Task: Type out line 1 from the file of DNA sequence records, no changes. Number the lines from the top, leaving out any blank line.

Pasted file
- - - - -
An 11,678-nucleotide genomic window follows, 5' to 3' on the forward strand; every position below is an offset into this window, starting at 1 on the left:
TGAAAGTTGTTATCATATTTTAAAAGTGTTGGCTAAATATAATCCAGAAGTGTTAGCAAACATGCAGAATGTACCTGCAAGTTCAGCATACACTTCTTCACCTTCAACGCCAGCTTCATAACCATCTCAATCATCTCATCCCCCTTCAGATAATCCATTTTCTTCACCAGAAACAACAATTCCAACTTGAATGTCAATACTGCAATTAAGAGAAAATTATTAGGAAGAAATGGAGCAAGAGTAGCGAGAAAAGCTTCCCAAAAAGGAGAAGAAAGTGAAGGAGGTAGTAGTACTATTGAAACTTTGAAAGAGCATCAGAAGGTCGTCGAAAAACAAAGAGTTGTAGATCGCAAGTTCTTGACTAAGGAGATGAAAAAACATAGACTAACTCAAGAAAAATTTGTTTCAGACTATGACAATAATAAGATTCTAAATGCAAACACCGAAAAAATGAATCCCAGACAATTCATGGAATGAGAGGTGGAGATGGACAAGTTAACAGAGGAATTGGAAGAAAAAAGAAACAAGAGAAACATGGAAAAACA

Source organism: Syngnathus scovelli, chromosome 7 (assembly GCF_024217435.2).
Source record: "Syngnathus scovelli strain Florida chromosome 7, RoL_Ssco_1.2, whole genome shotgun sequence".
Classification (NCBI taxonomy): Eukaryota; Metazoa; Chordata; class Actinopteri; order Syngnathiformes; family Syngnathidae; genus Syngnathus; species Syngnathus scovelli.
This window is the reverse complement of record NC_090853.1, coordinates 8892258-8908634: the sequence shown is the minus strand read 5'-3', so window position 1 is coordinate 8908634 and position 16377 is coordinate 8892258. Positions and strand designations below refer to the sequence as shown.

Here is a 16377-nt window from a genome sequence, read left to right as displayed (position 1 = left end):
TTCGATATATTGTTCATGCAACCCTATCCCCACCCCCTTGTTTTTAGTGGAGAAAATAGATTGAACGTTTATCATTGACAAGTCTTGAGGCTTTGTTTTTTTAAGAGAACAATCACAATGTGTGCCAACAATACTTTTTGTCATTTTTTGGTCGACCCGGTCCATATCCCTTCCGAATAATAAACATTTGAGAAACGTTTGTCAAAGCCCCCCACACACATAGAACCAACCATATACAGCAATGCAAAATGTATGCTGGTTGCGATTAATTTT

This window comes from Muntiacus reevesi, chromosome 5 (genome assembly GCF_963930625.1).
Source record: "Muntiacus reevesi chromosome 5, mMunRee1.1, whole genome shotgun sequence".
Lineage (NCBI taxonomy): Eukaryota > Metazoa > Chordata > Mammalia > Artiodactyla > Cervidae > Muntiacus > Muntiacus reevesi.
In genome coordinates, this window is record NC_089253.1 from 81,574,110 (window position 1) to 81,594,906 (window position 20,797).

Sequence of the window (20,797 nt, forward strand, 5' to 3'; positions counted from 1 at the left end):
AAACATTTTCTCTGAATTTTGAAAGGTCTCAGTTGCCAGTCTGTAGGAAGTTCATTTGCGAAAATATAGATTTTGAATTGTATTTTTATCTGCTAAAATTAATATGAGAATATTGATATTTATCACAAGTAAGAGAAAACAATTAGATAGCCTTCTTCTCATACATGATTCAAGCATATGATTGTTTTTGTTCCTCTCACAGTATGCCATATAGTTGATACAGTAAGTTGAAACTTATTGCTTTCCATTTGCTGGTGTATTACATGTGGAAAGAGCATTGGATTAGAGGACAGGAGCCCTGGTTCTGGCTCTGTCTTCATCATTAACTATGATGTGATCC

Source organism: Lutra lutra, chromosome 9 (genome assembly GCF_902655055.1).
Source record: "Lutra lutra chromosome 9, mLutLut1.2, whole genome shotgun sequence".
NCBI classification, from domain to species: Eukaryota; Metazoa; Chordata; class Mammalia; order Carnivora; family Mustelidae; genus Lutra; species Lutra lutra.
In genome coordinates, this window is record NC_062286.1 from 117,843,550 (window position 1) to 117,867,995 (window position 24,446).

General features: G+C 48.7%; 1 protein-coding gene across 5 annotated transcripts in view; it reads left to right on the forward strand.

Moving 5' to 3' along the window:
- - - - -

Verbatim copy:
An 11,678-nucleotide genomic window follows, 5' to 3' on the forward strand; every position below is an offset into this window, starting at 1 on the left: